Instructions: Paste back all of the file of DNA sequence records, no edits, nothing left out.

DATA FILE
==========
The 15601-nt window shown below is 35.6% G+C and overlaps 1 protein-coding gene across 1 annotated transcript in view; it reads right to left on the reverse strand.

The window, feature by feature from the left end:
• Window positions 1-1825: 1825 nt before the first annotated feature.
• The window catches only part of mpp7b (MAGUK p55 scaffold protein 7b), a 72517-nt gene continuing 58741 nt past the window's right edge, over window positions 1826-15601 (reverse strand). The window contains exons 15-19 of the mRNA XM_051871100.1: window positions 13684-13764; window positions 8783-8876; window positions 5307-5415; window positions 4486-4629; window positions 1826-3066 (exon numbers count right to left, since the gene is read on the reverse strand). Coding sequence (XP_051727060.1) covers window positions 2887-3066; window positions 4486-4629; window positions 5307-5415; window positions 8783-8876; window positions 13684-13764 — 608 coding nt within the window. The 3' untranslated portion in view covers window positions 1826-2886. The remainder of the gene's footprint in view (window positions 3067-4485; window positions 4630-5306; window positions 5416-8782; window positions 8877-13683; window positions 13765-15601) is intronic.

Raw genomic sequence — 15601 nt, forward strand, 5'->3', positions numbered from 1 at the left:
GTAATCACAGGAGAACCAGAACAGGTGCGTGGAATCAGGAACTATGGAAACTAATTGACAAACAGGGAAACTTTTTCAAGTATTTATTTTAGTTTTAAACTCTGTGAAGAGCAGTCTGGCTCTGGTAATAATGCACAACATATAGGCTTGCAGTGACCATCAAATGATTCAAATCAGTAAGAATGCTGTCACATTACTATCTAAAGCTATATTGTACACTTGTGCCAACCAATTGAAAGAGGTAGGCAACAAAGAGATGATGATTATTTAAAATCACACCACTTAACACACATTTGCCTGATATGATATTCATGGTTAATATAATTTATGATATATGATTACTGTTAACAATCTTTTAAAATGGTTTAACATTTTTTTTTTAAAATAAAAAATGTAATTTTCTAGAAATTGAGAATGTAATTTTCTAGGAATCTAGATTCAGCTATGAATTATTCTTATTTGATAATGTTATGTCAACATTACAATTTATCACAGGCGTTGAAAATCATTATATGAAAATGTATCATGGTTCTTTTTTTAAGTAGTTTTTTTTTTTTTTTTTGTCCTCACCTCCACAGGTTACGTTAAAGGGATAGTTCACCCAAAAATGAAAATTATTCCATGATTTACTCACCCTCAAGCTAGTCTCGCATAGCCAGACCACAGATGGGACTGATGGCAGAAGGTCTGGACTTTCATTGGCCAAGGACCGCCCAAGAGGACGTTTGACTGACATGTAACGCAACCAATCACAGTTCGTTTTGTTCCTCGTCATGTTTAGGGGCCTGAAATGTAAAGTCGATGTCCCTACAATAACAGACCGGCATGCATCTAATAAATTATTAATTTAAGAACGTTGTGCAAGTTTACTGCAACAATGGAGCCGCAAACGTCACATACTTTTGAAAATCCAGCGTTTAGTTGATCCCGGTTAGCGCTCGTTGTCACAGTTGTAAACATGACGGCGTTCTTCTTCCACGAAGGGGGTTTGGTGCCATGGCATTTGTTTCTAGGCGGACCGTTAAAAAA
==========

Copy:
The 15601-nt window shown below is 35.6% G+C and overlaps 1 protein-coding gene across 1 annotated transcript in view; it reads right to left on the reverse strand.

The window, feature by feature from the left end:
• Window positions 1-1825: 1825 nt before the first annotated feature.
• The window catches only part of mpp7b (MAGUK p55 scaffold protein 7b), a 72517-nt gene continuing 58741 nt past the window's right edge, over window positions 1826-15601 (reverse strand). The window contains exons 15-19 of the mRNA XM_051871100.1: window positions 13684-13764; window positions 8783-8876; window positions 5307-5415; window positions 4486-4629; window positions 1826-3066 (exon numbers count right to left, since the gene is read on the reverse strand). Coding sequence (XP_051727060.1) covers window positions 2887-3066; window positions 4486-4629; window positions 5307-5415; window positions 8783-8876; window positions 13684-13764 — 608 coding nt within the window. The 3' untranslated portion in view covers window positions 1826-2886. The remainder of the gene's footprint in view (window positions 3067-4485; window positions 4630-5306; window positions 5416-8782; window positions 8877-13683; window positions 13765-15601) is intronic.

Raw genomic sequence — 15601 nt, forward strand, 5'->3', positions numbered from 1 at the left:
GTAATCACAGGAGAACCAGAACAGGTGCGTGGAATCAGGAACTATGGAAACTAATTGACAAACAGGGAAACTTTTTCAAGTATTTATTTTAGTTTTAAACTCTGTGAAGAGCAGTCTGGCTCTGGTAATAATGCACAACATATAGGCTTGCAGTGACCATCAAATGATTCAAATCAGTAAGAATGCTGTCACATTACTATCTAAAGCTATATTGTACACTTGTGCCAACCAATTGAAAGAGGTAGGCAACAAAGAGATGATGATTATTTAAAATCACACCACTTAACACACATTTGCCTGATATGATATTCATGGTTAATATAATTTATGATATATGATTACTGTTAACAATCTTTTAAAATGGTTTAACATTTTTTTTTTAAAATAAAAAATGTAATTTTCTAGAAATTGAGAATGTAATTTTCTAGGAATCTAGATTCAGCTATGAATTATTCTTATTTGATAATGTTATGTCAACATTACAATTTATCACAGGCGTTGAAAATCATTATATGAAAATGTATCATGGTTCTTTTTTTAAGTAGTTTTTTTTTTTTTTTTTGTCCTCACCTCCACAGGTTACGTTAAAGGGATAGTTCACCCAAAAATGAAAATTATTCCATGATTTACTCACCCTCAAGCTAGTCTCGCATAGCCAGACCACAGATGGGACTGATGGCAGAAGGTCTGGACTTTCATTGGCCAAGGACCGCCCAAGAGGACGTTTGACTGACATGTAACGCAACCAATCACAGTTCGTTTTGTTCCTCGTCATGTTTAGGGGCCTGAAATGTAAAGTCGATGTCCCTACAATAACAGACCGGCATGCATCTAATAAATTATTAATTTAAGAACGTTGTGCAAGTTTACTGCAACAATGGAGCCGCAAACGTCACATACTTTTGAAAATCCAGCGTTTAGTTGATCCCGGTTAGCGCTCGTTGTCACAGTTGTAAACATGACGGCGTTCTTCTTCCACGAAGGGGGTTTGGTGCCATGGCATTTGTTTCTAGGCGGACCGTTAAAAAA